Another change that was taking place during this period was the movement of poorer people from towns and villages to cities for work in factories and mills. Yet another was a demand on the baker from the middle class for lighter, sweeter creations. These two developments meant more business for bakers but much more work. Our 21st century participants found they had to bake through the night to satisfy their customers.

In Episode 3, mechanisation finally arrives in the form of the electric dough mixer in 1900. The bakers could not have been happier. The cake maker was able to finally take charge in this episode as she taught the bakers how to make cakes and sandwiches for afternoon tea. They said they were quite relieved they did not have to do that in real life. Bread making was much more their thing — and much easier.

We saw how the late Victorians craved brightly coloured icings — the gaudier, the better. The trend persists in commercial British baking to this day. The look was also rather inelegant, which did not bother the Victorians. The unrefined appearance remains the same today and its familiarity reassures Britons of continuity through the generations.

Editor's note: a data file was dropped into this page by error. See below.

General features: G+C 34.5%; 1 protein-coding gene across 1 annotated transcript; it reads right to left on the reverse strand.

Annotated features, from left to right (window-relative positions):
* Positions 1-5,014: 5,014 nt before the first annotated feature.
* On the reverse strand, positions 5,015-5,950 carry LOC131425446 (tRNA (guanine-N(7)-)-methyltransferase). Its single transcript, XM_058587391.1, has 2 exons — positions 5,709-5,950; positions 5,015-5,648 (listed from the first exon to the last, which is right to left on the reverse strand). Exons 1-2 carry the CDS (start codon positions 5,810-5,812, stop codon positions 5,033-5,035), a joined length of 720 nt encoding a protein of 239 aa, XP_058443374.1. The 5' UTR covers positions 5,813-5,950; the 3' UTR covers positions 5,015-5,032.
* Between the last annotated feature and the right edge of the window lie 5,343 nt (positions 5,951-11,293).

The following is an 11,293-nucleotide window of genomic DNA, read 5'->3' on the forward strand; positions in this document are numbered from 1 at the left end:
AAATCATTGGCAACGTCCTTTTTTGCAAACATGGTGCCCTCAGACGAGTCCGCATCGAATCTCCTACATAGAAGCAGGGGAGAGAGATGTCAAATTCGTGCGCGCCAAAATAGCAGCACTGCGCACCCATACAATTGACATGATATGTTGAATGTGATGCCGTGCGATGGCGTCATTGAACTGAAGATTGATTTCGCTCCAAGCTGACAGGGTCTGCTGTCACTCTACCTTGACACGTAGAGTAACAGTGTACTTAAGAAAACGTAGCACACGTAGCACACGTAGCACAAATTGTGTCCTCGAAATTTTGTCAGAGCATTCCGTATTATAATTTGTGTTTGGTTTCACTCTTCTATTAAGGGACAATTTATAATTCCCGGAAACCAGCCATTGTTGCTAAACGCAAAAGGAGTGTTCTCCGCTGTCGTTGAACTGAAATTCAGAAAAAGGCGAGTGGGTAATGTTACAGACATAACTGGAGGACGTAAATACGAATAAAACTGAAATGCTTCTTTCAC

(Photo credit: Bakingmad.com)

Another development in the late Victorian era was the insistence of trade unions on new health, hygiene and safety rules. These brought about a much better working environment. With that came an increased appreciation for bakers, and it was at this time that the number of Master Bakers began to grow. Bakeries now had a clear hierarchy of a knowledgeable boss with assistants who specialised in one task every day. Hats and caps were worn, and the Master Baker had the floppy toque.

Some readers will remember the respect and awe they felt when buying bread in the late 20th century and seeing ‘the man in the white hat’ walk from his place by the ovens into the bake shop. Nowadays, nearly all of us buy bread from the supermarket. Another slice of history has vanished.

Spa towns in England still have vintage tea rooms which are more popular than ever. If you have the opportunity, make time for afternoon tea.

And, if you enjoy bread and history, Victorian Bakers is an excellent series. Watch now to avoid disappointment. It might only be on iPlayer for another few weeks.